IN THIS ISSUE:
1. What Is A Special Purpose Acquisition Company (SPAC)?
2. SPAC Bubble: Field Is Getting Crowded, Quality Suffers
3. Conclusions – SPACs Not Appropriate For Most of Us
4. COVID-19 Drives a $24 Trillion Surge in Global Debt
Overview – Special Purpose Acquisition Companies
One of the most popular investment vehicles in recent years is the Special Purpose Acquisition Companies or “SPACs” as they’re commonly called. While SPACs have been around for years, they’ve increasingly become the investment model of choice for Wall Street firms and fund managers who promote them.
While I doubt many of my readers invest in SPACs, they now number in the hundreds, some of which are quite large. Given their wide popularity and aggressive promotion, I thought I would discuss SPACs today and point out their pros and cons.
It is my view that SPACs are currently in a bubble which is ripe for bursting. It is also my view that most investors should just say NO when solicited for these often highly speculative ventures. Let’s get started.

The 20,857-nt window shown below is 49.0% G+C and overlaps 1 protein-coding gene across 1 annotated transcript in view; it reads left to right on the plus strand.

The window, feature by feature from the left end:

What Is A Special Purpose Acquisition Company (SPAC)?
A SPAC is a company with no commercial operations which is formed merely to raise capital through an Initial Public Offering (IPO) for the purpose of acquiring an existing company (or companies). SPACs have been around for decades, but in the last few years, they've become significantly more popular, attracting big-name underwriters (including Goldman Sachs and other Wall Street wire houses).
SPACs are generally formed by Wall Street sponsors or large investors with expertise in a particular industry or business sector, with the intention of pursuing acquisition deals in that area. In creating a SPAC, the founders sometimes have at least one acquisition target in mind beforehand, but they usually don't identify that target to avoid extensive disclosures during the IPO process.
This is why SPACs are often referred to as "blank check companies," since their investors have no idea what companies they ultimately will be investing in. SPACs seek underwriters and institutional investors before offering shares to the public.